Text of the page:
"Prospect of Whitby" (once nicknamed "Beanies") formerly "The Devils Tavern"
was frequented in his day by the infamous Judge Jeffries, whose
victims were chained up in the river at low tide and left there while several
tides washed over them. Later Jeffries was caught by the London mob after
hiding in "The Town of Ramsgate" nearby and beaten, ending his days in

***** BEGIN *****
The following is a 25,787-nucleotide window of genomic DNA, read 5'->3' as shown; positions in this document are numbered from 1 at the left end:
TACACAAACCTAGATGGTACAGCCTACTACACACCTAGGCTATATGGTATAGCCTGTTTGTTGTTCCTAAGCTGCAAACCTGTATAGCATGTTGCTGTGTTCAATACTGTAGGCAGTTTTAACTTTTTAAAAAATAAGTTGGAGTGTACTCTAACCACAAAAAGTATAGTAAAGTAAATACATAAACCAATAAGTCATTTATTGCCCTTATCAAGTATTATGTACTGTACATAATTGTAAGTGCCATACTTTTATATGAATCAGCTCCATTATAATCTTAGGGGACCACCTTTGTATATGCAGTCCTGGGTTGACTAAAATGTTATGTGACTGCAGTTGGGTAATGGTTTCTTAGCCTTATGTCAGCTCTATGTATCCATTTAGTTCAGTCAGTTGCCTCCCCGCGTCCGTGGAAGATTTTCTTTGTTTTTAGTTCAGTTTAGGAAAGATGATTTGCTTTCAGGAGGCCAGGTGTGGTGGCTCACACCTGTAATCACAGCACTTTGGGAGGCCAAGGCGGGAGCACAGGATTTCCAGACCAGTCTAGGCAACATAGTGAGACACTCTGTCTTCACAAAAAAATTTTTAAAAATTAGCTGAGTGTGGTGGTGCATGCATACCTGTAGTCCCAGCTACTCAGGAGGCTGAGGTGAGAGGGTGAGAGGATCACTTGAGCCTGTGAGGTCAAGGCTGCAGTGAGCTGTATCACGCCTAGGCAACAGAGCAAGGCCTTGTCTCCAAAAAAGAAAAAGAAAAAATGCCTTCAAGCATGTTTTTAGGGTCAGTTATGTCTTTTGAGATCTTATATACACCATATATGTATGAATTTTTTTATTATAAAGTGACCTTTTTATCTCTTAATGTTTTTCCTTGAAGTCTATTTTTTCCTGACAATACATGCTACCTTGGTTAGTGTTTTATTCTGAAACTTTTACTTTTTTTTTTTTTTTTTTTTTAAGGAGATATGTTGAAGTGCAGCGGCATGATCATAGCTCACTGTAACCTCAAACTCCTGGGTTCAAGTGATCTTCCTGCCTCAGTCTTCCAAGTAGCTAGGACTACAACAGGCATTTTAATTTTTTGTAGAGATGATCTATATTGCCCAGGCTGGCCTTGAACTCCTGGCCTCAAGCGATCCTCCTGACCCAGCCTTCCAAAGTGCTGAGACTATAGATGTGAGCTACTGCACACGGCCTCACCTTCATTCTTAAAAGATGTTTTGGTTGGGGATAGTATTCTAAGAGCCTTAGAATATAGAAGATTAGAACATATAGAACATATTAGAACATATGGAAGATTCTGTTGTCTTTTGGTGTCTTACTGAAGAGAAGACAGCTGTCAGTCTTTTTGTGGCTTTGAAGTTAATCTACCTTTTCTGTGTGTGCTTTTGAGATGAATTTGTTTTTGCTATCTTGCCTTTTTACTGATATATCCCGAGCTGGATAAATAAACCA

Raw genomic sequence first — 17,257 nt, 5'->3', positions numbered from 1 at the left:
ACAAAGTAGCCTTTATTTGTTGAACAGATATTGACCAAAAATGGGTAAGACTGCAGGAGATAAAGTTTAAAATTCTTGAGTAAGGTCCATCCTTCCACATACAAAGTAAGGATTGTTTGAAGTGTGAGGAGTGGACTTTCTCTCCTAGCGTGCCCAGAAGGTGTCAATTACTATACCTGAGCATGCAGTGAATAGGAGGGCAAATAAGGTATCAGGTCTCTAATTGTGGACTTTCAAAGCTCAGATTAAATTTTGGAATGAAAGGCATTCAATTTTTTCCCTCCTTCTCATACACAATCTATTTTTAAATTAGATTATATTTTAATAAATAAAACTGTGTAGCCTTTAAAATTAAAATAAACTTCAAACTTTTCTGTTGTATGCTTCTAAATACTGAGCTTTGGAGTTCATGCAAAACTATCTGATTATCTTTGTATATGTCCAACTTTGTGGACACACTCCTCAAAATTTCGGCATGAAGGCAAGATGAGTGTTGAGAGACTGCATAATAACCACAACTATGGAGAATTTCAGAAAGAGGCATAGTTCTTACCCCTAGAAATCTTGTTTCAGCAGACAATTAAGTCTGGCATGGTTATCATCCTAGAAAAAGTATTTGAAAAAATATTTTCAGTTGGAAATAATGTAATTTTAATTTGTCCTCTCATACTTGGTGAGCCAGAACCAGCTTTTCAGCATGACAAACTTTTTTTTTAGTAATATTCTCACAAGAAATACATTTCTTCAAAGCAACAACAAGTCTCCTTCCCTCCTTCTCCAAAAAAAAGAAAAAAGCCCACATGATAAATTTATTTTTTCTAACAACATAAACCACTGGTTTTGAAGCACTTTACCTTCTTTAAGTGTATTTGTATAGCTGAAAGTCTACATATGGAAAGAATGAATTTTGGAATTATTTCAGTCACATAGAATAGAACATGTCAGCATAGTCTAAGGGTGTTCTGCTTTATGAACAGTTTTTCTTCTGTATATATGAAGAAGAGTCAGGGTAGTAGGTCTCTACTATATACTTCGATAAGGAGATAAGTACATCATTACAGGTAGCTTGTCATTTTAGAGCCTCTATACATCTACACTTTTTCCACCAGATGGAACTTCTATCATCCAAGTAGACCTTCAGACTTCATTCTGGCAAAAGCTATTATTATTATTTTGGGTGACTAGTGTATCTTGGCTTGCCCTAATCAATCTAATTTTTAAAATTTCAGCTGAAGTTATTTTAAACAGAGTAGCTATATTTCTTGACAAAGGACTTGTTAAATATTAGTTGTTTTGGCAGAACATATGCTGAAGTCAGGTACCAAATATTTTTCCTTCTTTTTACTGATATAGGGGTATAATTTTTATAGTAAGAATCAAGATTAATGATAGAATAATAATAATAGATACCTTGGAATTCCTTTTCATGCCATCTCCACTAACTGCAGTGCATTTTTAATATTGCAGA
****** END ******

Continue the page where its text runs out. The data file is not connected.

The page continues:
the Tower of London nearby.
The pub was gutted by fire in the 17th Century and when rebuilt was renamed after the Whitby collier that moored up alongside when delivering to London. A third pub in the locality is "The Captain Kidd", only recently converted into a public house and named after the Scottish pirate who was hung nearbye in 1701.
Judge Jeffries presided over the "Bloody Assizes" in which 300 men involved
in Monmouth's rebellion were sent to the gallows.